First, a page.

Management should also ensure that operating procedures for conducting and evaluating noise measurements are available, well defined, carefully documented, and closely followed. These procedures should specify the scheduling of surveys, the type of measurements to be made, instrument calibration procedures, sampling criteria, methods for recording data, and procedures for reporting results. Management can also support the monitoring process by ensuring personnel who are familiar with equipment and operations are available to assist in characterizing the samples as representative of "normal" operations.

Results of the noise measurements must be reported to the program implementor and to employees in an understandable, uniform format. Results of area measurements or noise exposure dosimetry should be placed in each employee's hearing loss prevention record. In addition, a summary of the survey results should be presented during education programs for management and employees.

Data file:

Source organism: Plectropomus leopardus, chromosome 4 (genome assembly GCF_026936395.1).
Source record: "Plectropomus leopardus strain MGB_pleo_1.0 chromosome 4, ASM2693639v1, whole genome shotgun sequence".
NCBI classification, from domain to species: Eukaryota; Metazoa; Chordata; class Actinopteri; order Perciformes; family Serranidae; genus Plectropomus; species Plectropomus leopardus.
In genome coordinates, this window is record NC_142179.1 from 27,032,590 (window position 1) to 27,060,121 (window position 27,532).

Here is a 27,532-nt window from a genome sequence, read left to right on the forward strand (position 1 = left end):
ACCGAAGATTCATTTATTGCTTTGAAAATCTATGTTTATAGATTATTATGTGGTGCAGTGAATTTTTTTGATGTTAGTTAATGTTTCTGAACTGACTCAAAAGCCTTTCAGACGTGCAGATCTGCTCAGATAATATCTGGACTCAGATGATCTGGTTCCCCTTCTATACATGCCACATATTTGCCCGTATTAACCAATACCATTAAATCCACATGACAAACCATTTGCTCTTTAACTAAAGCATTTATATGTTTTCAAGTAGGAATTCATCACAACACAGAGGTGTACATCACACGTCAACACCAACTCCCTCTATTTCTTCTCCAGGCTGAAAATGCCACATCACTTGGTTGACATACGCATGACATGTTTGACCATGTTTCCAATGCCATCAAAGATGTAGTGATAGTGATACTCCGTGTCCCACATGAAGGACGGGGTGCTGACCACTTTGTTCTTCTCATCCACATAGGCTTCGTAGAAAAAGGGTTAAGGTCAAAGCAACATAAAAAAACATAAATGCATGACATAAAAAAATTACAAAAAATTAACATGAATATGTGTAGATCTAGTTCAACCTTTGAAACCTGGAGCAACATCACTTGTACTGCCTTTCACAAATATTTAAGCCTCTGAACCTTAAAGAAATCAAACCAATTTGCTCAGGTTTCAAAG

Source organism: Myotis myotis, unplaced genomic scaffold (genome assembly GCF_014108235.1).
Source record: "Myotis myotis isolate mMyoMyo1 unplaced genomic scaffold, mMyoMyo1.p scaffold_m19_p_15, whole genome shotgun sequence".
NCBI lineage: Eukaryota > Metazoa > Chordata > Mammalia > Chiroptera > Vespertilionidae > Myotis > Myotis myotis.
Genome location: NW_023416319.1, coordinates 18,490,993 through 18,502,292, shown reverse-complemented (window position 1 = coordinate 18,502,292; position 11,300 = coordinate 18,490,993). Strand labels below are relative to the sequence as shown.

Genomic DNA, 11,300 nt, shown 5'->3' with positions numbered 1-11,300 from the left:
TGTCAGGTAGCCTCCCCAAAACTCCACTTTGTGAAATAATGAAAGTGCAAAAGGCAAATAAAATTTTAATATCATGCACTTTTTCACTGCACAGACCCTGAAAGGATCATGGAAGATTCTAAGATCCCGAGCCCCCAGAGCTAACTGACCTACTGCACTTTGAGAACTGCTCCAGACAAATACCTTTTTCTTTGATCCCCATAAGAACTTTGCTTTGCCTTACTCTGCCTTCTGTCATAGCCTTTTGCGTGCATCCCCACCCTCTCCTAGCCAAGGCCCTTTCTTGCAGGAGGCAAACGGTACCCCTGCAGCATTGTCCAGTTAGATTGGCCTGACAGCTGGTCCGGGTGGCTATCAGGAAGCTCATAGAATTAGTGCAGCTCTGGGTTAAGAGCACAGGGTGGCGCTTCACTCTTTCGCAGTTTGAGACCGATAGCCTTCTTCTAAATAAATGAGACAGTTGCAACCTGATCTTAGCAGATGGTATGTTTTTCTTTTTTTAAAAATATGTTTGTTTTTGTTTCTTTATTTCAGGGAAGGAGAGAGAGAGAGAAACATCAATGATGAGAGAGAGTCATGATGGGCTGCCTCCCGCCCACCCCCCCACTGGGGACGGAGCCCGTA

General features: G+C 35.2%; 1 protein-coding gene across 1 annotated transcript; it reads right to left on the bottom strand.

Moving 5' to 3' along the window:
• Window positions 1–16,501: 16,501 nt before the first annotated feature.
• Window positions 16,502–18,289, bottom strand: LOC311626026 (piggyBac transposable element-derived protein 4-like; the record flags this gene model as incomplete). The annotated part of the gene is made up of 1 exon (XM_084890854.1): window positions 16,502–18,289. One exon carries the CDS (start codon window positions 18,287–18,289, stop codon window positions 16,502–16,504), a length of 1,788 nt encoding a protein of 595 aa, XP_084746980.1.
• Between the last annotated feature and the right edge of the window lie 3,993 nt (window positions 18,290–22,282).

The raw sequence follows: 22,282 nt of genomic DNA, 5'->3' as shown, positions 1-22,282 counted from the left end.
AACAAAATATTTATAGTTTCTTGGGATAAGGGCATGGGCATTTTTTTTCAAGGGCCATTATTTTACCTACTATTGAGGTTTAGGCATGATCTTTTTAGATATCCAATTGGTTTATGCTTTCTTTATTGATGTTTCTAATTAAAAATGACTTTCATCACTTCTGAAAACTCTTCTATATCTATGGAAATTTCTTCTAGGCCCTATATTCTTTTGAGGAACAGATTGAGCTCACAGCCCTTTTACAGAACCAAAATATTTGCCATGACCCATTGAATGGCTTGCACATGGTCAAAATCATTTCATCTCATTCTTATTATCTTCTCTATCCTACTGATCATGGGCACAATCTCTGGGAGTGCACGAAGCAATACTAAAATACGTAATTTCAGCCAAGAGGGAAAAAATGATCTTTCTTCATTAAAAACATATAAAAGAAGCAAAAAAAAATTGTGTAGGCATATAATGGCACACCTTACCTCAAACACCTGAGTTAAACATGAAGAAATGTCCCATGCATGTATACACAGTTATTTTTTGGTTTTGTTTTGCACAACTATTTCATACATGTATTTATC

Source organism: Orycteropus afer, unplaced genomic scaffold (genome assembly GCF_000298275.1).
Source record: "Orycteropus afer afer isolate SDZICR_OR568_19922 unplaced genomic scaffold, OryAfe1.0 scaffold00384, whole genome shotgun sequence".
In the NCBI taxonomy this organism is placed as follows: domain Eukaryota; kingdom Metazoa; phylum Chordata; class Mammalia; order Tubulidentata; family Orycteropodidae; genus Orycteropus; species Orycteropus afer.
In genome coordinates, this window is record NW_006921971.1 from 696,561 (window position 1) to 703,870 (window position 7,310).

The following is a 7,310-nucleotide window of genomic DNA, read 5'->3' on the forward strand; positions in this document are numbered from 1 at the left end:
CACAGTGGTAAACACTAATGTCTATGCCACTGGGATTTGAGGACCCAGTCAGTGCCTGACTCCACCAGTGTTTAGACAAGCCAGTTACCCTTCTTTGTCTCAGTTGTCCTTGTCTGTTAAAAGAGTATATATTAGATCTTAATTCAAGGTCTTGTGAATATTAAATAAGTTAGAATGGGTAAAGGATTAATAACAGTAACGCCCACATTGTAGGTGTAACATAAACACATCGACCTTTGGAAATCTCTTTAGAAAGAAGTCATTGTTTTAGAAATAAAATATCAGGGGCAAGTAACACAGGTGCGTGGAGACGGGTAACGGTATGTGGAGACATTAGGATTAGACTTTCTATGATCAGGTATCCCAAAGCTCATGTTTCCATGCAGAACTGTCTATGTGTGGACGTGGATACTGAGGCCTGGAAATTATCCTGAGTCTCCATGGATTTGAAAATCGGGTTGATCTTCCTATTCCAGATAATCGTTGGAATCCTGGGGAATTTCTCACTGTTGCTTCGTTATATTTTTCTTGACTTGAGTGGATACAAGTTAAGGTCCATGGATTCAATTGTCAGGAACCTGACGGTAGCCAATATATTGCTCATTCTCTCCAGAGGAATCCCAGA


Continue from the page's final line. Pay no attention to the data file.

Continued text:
Maintenance of noise control systems is critical to their success. If a drive unit is fitted with an enclosure to reduce the noise radiated into the immediate area, the enclosure will be effective only as long as it is kept closed and its seals are in good condition. Most seals deteriorate over time and need replacement. If bad seals are left in place, much of the noise reduction will be lost. The same applies to a belt driven system because the noise level will increase as the belts wear. Maintenance of the belts should be maintained so that the noise levels stay as low as possible. A punch press that is isolated from the floor by vibration dampers will become a contributor to the plant noise as the dampers compress with age. A schedule should be established for replacing such dampers.

Program Implementor Responsibilities